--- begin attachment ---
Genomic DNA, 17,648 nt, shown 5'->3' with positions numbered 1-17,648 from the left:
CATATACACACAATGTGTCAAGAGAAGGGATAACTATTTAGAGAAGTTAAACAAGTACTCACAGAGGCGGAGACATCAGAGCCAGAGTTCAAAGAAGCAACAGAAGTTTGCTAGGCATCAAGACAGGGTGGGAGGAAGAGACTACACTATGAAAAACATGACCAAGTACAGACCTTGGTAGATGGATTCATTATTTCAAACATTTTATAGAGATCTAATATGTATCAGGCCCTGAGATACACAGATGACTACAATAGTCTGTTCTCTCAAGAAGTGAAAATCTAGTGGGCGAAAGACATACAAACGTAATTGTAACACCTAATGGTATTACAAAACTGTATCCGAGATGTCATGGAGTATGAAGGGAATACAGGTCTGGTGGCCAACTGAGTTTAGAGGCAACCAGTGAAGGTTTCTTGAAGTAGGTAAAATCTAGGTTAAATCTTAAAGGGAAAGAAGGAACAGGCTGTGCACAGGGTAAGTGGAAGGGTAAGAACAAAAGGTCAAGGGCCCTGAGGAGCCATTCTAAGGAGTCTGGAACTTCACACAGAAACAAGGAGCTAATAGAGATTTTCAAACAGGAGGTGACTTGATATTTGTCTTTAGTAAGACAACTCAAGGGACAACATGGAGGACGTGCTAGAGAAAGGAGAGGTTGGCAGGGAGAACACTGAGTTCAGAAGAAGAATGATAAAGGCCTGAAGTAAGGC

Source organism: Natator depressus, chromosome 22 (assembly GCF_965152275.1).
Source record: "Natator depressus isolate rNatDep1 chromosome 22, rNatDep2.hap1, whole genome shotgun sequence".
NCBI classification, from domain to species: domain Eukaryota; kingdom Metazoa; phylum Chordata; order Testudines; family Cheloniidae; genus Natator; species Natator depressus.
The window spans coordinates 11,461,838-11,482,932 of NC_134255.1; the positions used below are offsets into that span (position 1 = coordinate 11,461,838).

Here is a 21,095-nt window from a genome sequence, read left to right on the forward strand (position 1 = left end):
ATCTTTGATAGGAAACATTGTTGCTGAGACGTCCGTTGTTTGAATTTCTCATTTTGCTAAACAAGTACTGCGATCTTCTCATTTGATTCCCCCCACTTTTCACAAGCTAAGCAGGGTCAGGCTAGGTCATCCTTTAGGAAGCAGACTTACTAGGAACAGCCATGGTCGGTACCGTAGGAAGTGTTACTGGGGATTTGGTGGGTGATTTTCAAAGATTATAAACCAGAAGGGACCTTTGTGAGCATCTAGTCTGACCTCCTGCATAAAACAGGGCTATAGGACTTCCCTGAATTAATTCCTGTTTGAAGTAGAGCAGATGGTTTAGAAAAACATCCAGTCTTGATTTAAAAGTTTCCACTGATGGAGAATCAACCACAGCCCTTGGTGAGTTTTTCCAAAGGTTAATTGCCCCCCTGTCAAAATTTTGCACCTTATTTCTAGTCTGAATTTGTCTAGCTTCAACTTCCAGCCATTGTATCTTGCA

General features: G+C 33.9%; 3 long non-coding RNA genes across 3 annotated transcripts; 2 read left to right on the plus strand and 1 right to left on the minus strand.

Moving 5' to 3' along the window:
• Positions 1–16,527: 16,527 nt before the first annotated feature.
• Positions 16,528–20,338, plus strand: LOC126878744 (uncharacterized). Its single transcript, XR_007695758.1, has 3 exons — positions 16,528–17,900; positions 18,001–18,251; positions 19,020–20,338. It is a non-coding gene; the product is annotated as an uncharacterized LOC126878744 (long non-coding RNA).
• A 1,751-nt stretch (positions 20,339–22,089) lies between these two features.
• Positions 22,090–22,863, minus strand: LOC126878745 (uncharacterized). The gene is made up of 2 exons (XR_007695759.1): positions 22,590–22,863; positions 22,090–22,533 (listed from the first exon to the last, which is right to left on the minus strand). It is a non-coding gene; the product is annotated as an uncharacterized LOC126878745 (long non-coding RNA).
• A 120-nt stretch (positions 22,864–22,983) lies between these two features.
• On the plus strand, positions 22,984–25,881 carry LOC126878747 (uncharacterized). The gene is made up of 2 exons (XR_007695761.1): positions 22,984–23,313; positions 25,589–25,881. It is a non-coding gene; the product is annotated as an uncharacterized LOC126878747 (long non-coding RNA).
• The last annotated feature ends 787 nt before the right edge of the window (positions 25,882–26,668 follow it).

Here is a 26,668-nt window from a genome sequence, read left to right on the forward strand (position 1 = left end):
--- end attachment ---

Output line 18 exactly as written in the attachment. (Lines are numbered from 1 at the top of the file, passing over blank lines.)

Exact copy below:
Here is a 26,668-nt window from a genome sequence, read left to right on the forward strand (position 1 = left end):